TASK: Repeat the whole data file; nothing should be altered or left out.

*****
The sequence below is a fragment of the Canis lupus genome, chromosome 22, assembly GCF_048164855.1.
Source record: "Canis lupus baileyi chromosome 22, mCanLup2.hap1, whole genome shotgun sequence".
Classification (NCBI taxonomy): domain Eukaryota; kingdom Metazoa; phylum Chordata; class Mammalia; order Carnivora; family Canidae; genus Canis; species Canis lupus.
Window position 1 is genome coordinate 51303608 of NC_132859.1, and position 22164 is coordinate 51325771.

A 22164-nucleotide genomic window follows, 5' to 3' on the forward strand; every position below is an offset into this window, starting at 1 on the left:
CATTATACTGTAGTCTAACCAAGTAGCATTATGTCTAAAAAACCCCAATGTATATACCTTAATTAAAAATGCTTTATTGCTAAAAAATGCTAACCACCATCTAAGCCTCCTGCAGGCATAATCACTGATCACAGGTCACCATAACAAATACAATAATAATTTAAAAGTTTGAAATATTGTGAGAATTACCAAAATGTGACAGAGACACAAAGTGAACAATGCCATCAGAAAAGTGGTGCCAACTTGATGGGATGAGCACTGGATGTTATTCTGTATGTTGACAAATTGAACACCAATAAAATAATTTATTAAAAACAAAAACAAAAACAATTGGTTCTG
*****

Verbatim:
The sequence below is a fragment of the Canis lupus genome, chromosome 22, assembly GCF_048164855.1.
Source record: "Canis lupus baileyi chromosome 22, mCanLup2.hap1, whole genome shotgun sequence".
Classification (NCBI taxonomy): domain Eukaryota; kingdom Metazoa; phylum Chordata; class Mammalia; order Carnivora; family Canidae; genus Canis; species Canis lupus.
Window position 1 is genome coordinate 51303608 of NC_132859.1, and position 22164 is coordinate 51325771.

A 22164-nucleotide genomic window follows, 5' to 3' on the forward strand; every position below is an offset into this window, starting at 1 on the left:
CATTATACTGTAGTCTAACCAAGTAGCATTATGTCTAAAAAACCCCAATGTATATACCTTAATTAAAAATGCTTTATTGCTAAAAAATGCTAACCACCATCTAAGCCTCCTGCAGGCATAATCACTGATCACAGGTCACCATAACAAATACAATAATAATTTAAAAGTTTGAAATATTGTGAGAATTACCAAAATGTGACAGAGACACAAAGTGAACAATGCCATCAGAAAAGTGGTGCCAACTTGATGGGATGAGCACTGGATGTTATTCTGTATGTTGACAAATTGAACACCAATAAAATAATTTATTAAAAACAAAAACAAAAACAATTGGTTCTG